Delaware’s City Planning Commission has unanimously approved a final development plan for a Speedway station at U.S. 23 and Hills Miller Road.
Some area residents who have had ongoing concerns about the development were on hand to ask questions of Speedway representatives and city staff. Neighbors have expressed concerns that the Speedway will become a truck stop, despite assurances from the city and the company that it will not.
Among the answers given at Wednesday’s planning commission meeting were that there could be a future access road to the property north of the station; semis would have enough room to make their turns; there is nothing to prevent Speedway from purchasing the adjacent former Obee’s property; and it was common for the city to ask a developer to build a sidewalk and bike path on their property, even if it doesn’t currently connect to anything.
“If you don’t build the first one, you won’t build the second one,” city planning director Dave Efland said of the sidewalks and bike paths.
The Speedway representatives said they had received a permit to clear trees on the property.
The request next goes before City Council. If approved, Speedway would begin construction in the summer, which is expected to take 5-6 months.
The 4,608-square-foot gas station and convenience store sits on the northwest corner of 23 and Hills Miller. It would be accessed by a right-in/right-out curb cut on 23, and a full-movement curb cut on Hills Miller. The gas station would have seven fueling islands for passenger vehicles and three separate diesel fueling bays for semi-trucks. There would be 34 parking spaces for passenger vehicles, none for semis.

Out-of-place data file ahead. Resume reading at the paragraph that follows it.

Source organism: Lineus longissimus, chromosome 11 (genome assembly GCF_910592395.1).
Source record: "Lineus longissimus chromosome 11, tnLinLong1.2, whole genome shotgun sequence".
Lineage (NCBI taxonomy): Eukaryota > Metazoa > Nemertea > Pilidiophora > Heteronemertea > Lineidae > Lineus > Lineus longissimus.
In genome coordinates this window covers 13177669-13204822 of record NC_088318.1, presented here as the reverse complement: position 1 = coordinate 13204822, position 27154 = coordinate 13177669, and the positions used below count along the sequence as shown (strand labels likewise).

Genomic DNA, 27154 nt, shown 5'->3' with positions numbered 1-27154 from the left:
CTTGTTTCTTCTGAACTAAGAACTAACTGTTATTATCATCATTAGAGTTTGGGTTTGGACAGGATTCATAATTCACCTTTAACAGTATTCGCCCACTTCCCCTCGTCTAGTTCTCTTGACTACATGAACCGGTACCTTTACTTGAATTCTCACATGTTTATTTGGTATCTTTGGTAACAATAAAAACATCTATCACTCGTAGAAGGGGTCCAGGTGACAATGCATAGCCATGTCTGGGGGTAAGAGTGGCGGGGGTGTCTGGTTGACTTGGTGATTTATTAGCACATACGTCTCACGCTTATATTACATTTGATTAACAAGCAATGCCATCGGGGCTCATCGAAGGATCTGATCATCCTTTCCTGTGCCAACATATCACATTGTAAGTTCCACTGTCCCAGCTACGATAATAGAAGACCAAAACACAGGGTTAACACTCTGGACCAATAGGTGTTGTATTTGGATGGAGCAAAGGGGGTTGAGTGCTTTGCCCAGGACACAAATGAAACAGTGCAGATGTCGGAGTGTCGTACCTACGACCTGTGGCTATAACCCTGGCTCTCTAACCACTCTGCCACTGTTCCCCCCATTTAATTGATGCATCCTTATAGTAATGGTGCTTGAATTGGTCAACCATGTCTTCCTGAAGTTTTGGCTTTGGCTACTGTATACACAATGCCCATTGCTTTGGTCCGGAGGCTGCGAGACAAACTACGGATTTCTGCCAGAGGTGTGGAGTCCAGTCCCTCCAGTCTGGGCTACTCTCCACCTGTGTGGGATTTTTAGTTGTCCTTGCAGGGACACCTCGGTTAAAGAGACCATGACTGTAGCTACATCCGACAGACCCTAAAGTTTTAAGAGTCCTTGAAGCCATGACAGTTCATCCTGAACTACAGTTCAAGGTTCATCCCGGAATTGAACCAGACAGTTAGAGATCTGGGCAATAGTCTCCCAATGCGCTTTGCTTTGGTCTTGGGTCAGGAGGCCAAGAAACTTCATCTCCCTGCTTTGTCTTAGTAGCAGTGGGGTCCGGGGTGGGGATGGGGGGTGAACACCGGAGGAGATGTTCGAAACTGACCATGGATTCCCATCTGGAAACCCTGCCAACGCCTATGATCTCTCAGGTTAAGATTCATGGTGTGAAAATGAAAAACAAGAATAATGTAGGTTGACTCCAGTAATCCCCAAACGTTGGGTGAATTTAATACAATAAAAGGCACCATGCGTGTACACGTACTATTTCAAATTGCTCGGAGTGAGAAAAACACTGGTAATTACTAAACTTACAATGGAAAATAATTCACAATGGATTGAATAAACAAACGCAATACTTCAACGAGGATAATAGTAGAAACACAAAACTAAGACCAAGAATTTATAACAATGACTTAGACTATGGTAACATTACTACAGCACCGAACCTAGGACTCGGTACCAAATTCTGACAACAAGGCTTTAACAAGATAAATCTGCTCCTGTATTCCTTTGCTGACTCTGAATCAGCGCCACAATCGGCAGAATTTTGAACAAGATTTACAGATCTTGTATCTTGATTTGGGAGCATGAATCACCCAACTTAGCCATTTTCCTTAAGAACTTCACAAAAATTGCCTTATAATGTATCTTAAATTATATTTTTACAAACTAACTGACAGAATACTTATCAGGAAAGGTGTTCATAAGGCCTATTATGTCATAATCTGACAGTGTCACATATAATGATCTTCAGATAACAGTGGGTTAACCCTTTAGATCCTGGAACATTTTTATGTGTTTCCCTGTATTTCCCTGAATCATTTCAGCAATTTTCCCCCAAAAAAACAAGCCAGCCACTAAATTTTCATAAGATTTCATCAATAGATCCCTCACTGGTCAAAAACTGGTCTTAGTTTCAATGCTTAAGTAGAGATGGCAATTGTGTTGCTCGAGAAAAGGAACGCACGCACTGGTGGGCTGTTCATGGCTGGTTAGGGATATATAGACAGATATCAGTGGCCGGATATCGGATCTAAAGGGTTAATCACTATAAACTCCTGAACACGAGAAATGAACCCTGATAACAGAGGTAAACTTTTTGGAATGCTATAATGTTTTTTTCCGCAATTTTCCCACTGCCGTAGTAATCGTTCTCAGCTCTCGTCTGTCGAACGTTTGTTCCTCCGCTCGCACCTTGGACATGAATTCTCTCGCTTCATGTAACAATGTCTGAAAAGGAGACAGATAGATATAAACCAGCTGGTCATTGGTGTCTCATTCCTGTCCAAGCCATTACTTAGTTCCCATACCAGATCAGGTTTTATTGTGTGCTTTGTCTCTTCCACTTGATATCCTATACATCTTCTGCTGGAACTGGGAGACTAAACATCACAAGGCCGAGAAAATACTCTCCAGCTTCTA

The development would be on 4.8 acres of the 12.9-acre property, with eight acres undeveloped, and four of those acres being a permanent conservation easement.
The land was annexed into the city in 1968 and is zoned as a general business district, which permits a gas station. Enon, Ohio-based Speedway LLC purchased the property in May 2014, and City Council approved preliminary development plans last October.
Since then, Speedway has agreed to some enhancements, including the use of Delaware limestone as a building material.
“There is really no reason to not recommend approval of this case,” Efland told the commission.
However, one of the 22 conditions Speedway would have to abide by was changed when some commission members worried about the appearance of products outside the store, considering it was an entrance into the city. The condition was then changed to read that “outdoor merchandise (ice box, propane tanks, etc.) shall be located on the north side of the building” and be contained within 2- to 3-foot-high walls made of the same material as the rest of the building.
In addition, a “No Overnight Parking” sign along the exterior driveway will be changed to “No Parking.”
Gary Budzak may be reached at 740-413-0904 or on Twitter @GaryBudzak.